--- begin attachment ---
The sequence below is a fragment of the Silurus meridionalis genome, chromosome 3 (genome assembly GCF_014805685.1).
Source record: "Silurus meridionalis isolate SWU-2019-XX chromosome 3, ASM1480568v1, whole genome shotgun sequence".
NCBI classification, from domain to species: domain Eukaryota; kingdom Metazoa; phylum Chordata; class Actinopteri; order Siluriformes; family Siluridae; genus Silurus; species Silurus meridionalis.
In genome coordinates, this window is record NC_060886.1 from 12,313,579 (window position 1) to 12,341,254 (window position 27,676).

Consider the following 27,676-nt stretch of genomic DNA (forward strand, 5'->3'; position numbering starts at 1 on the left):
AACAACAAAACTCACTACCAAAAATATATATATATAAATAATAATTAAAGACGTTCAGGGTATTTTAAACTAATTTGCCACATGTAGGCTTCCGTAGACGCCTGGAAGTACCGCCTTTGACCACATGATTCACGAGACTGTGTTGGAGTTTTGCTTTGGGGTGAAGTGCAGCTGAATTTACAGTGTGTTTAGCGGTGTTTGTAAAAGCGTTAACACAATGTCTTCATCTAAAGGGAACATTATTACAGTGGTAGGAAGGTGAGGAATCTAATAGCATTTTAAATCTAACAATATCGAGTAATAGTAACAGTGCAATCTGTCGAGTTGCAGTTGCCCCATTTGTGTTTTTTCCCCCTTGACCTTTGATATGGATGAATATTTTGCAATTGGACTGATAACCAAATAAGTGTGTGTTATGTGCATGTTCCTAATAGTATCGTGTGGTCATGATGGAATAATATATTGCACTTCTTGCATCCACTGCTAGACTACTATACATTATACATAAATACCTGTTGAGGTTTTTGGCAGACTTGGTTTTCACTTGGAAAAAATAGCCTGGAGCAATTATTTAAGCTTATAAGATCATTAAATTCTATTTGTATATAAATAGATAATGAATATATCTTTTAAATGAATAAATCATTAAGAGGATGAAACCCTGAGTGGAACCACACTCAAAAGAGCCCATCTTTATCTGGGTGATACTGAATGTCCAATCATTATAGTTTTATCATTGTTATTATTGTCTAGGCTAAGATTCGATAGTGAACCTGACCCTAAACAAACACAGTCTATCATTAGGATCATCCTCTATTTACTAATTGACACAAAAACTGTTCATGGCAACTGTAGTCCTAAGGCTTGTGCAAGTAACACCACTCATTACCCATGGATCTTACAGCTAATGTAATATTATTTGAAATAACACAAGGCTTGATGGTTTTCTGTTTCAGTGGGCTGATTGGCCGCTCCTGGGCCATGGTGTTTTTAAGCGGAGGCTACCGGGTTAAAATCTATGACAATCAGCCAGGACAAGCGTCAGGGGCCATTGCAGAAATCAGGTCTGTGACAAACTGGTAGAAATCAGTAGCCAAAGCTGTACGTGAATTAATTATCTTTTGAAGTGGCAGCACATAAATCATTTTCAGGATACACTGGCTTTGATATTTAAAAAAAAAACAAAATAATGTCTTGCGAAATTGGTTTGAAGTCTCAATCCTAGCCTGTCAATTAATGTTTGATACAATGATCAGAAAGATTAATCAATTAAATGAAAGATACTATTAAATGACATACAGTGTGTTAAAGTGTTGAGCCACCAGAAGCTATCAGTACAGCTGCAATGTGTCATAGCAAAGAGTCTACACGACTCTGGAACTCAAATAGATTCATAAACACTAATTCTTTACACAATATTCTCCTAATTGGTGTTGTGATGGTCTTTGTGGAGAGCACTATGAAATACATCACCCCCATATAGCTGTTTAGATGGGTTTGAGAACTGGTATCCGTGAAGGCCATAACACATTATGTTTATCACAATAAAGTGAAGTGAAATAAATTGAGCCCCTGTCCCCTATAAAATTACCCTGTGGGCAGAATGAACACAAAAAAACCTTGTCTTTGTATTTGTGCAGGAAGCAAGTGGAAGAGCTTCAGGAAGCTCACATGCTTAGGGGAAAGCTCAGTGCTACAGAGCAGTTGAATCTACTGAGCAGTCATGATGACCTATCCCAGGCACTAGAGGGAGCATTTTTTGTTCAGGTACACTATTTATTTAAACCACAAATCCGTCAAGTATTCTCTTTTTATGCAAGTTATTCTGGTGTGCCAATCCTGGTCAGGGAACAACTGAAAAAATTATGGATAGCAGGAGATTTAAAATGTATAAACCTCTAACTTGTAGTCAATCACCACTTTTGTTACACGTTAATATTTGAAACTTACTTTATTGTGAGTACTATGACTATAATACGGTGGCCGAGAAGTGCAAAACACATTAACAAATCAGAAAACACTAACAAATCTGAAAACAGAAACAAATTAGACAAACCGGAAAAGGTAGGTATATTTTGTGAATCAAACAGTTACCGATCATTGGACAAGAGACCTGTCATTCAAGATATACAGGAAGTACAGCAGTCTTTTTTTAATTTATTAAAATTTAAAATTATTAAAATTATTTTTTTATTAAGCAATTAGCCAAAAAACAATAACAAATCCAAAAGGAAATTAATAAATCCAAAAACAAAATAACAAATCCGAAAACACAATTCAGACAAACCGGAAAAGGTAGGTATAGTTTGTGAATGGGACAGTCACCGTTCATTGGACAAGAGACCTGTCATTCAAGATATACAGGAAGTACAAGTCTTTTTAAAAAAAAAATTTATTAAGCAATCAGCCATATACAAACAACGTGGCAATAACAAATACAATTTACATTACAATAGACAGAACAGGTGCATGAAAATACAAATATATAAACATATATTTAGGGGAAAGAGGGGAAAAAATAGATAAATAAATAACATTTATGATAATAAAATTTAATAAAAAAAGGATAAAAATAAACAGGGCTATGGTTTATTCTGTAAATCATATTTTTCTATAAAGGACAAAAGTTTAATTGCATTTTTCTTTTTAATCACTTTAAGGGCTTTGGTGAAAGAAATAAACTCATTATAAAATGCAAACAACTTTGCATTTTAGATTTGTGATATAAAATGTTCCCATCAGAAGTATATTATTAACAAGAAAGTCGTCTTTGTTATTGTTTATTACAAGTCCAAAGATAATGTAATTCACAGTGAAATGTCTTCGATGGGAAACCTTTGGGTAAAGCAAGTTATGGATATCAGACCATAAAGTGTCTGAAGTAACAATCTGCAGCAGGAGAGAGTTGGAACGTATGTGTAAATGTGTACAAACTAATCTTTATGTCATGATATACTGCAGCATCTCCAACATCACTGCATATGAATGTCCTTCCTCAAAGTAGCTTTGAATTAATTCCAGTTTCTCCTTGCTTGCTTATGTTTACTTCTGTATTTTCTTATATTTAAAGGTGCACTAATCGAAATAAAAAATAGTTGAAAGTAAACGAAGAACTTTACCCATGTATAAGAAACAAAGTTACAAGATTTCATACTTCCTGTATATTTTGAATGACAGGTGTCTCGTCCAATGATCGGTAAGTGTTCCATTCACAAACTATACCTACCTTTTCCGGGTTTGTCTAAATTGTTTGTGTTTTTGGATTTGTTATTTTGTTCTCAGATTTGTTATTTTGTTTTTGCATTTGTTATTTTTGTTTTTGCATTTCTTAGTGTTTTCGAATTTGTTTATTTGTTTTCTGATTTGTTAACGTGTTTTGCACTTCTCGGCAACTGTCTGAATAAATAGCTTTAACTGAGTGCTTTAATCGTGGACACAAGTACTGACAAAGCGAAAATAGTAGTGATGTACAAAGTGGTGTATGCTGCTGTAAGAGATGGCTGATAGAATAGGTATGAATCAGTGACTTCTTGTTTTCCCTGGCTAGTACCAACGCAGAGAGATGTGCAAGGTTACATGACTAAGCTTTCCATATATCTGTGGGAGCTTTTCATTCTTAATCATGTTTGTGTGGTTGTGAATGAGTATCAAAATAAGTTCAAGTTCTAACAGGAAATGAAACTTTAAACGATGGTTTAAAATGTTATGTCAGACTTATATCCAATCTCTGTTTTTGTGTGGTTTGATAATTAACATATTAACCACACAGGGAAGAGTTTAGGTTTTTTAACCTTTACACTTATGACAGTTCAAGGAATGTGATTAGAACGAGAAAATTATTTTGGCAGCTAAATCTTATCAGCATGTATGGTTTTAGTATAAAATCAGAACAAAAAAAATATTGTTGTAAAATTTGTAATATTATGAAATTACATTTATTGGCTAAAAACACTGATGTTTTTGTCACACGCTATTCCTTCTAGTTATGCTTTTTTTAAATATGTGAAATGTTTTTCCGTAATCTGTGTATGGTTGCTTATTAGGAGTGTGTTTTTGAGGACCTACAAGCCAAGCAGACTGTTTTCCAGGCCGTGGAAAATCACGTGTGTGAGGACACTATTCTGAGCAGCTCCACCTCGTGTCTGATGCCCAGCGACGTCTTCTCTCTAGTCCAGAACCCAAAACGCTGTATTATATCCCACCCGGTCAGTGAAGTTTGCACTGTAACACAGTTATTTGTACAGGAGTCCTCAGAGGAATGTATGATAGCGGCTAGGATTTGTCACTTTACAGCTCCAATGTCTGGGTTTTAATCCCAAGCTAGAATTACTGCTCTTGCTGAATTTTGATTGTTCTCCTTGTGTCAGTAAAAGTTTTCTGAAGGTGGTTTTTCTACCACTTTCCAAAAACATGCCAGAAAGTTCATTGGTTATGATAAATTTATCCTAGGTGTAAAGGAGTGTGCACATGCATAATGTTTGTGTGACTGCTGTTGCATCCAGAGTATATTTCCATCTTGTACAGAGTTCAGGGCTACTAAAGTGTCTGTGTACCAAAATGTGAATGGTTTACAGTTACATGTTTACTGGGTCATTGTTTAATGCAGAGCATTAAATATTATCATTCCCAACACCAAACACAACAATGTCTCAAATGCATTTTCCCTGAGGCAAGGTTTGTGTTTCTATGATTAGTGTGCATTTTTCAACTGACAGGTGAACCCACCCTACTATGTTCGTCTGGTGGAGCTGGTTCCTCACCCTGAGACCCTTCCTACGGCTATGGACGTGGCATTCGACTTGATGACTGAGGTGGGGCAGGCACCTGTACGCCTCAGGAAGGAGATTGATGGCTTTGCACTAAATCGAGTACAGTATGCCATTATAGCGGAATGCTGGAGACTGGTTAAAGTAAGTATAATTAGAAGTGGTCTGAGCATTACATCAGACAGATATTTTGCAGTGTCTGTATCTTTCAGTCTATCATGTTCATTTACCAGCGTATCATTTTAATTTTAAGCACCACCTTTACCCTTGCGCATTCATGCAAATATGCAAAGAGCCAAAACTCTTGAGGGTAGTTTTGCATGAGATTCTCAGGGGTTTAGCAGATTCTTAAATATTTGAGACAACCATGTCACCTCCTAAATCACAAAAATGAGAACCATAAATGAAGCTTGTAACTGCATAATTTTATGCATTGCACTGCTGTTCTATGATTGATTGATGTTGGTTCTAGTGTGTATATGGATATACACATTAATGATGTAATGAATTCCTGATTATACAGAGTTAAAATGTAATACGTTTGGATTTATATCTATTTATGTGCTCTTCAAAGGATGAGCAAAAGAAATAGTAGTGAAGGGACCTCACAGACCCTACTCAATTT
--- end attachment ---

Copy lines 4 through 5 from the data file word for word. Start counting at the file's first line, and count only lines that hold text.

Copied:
In genome coordinates, this window is record NC_060886.1 from 12,313,579 (window position 1) to 12,341,254 (window position 27,676).

Consider the following 27,676-nt stretch of genomic DNA (forward strand, 5'->3'; position numbering starts at 1 on the left):